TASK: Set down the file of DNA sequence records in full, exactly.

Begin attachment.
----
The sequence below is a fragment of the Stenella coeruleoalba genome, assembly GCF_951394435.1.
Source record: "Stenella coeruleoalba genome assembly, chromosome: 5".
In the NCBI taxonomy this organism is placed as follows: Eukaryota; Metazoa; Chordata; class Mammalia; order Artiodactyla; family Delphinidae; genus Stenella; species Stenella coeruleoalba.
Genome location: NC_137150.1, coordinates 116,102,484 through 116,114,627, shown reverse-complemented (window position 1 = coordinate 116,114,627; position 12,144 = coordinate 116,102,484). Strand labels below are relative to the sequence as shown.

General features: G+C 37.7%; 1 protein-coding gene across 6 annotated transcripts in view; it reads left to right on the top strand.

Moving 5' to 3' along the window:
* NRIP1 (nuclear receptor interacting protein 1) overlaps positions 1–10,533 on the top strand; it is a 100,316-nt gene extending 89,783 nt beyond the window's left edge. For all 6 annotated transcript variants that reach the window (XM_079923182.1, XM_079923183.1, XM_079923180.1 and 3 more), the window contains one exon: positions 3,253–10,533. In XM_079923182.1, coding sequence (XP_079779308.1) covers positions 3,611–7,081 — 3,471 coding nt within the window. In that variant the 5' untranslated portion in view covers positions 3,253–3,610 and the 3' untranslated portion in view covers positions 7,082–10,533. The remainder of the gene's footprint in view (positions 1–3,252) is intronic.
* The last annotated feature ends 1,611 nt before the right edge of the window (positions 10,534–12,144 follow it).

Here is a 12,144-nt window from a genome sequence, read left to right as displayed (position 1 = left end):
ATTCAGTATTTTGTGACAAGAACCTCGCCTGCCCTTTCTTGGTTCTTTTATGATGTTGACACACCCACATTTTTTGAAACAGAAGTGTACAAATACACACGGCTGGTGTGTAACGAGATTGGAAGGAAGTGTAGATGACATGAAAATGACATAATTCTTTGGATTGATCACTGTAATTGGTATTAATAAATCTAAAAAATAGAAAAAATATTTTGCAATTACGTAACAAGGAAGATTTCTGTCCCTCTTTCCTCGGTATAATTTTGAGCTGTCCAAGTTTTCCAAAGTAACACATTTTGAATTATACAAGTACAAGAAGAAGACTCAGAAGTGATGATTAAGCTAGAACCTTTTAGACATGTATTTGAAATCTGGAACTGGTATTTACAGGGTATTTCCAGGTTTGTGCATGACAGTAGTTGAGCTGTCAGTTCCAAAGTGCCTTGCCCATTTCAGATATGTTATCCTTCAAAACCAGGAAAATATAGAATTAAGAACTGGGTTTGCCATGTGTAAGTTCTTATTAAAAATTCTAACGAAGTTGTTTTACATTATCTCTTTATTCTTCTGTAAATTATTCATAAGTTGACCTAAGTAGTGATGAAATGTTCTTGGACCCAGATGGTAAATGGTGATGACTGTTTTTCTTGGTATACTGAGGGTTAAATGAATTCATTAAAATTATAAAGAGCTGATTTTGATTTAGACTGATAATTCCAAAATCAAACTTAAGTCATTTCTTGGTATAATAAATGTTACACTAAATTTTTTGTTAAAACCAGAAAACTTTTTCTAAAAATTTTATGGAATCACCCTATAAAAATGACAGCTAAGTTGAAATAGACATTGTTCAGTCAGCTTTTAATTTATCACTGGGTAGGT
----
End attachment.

The sequence below is a fragment of the Stenella coeruleoalba genome, assembly GCF_951394435.1.
Source record: "Stenella coeruleoalba genome assembly, chromosome: 5".
In the NCBI taxonomy this organism is placed as follows: Eukaryota; Metazoa; Chordata; class Mammalia; order Artiodactyla; family Delphinidae; genus Stenella; species Stenella coeruleoalba.
Genome location: NC_137150.1, coordinates 116,102,484 through 116,114,627, shown reverse-complemented (window position 1 = coordinate 116,114,627; position 12,144 = coordinate 116,102,484). Strand labels below are relative to the sequence as shown.

General features: G+C 37.7%; 1 protein-coding gene across 6 annotated transcripts in view; it reads left to right on the top strand.

Moving 5' to 3' along the window:
* NRIP1 (nuclear receptor interacting protein 1) overlaps positions 1–10,533 on the top strand; it is a 100,316-nt gene extending 89,783 nt beyond the window's left edge. For all 6 annotated transcript variants that reach the window (XM_079923182.1, XM_079923183.1, XM_079923180.1 and 3 more), the window contains one exon: positions 3,253–10,533. In XM_079923182.1, coding sequence (XP_079779308.1) covers positions 3,611–7,081 — 3,471 coding nt within the window. In that variant the 5' untranslated portion in view covers positions 3,253–3,610 and the 3' untranslated portion in view covers positions 7,082–10,533. The remainder of the gene's footprint in view (positions 1–3,252) is intronic.
* The last annotated feature ends 1,611 nt before the right edge of the window (positions 10,534–12,144 follow it).

Here is a 12,144-nt window from a genome sequence, read left to right as displayed (position 1 = left end):
ATTCAGTATTTTGTGACAAGAACCTCGCCTGCCCTTTCTTGGTTCTTTTATGATGTTGACACACCCACATTTTTTGAAACAGAAGTGTACAAATACACACGGCTGGTGTGTAACGAGATTGGAAGGAAGTGTAGATGACATGAAAATGACATAATTCTTTGGATTGATCACTGTAATTGGTATTAATAAATCTAAAAAATAGAAAAAATATTTTGCAATTACGTAACAAGGAAGATTTCTGTCCCTCTTTCCTCGGTATAATTTTGAGCTGTCCAAGTTTTCCAAAGTAACACATTTTGAATTATACAAGTACAAGAAGAAGACTCAGAAGTGATGATTAAGCTAGAACCTTTTAGACATGTATTTGAAATCTGGAACTGGTATTTACAGGGTATTTCCAGGTTTGTGCATGACAGTAGTTGAGCTGTCAGTTCCAAAGTGCCTTGCCCATTTCAGATATGTTATCCTTCAAAACCAGGAAAATATAGAATTAAGAACTGGGTTTGCCATGTGTAAGTTCTTATTAAAAATTCTAACGAAGTTGTTTTACATTATCTCTTTATTCTTCTGTAAATTATTCATAAGTTGACCTAAGTAGTGATGAAATGTTCTTGGACCCAGATGGTAAATGGTGATGACTGTTTTTCTTGGTATACTGAGGGTTAAATGAATTCATTAAAATTATAAAGAGCTGATTTTGATTTAGACTGATAATTCCAAAATCAAACTTAAGTCATTTCTTGGTATAATAAATGTTACACTAAATTTTTTGTTAAAACCAGAAAACTTTTTCTAAAAATTTTATGGAATCACCCTATAAAAATGACAGCTAAGTTGAAATAGACATTGTTCAGTCAGCTTTTAATTTATCACTGGGTAGGT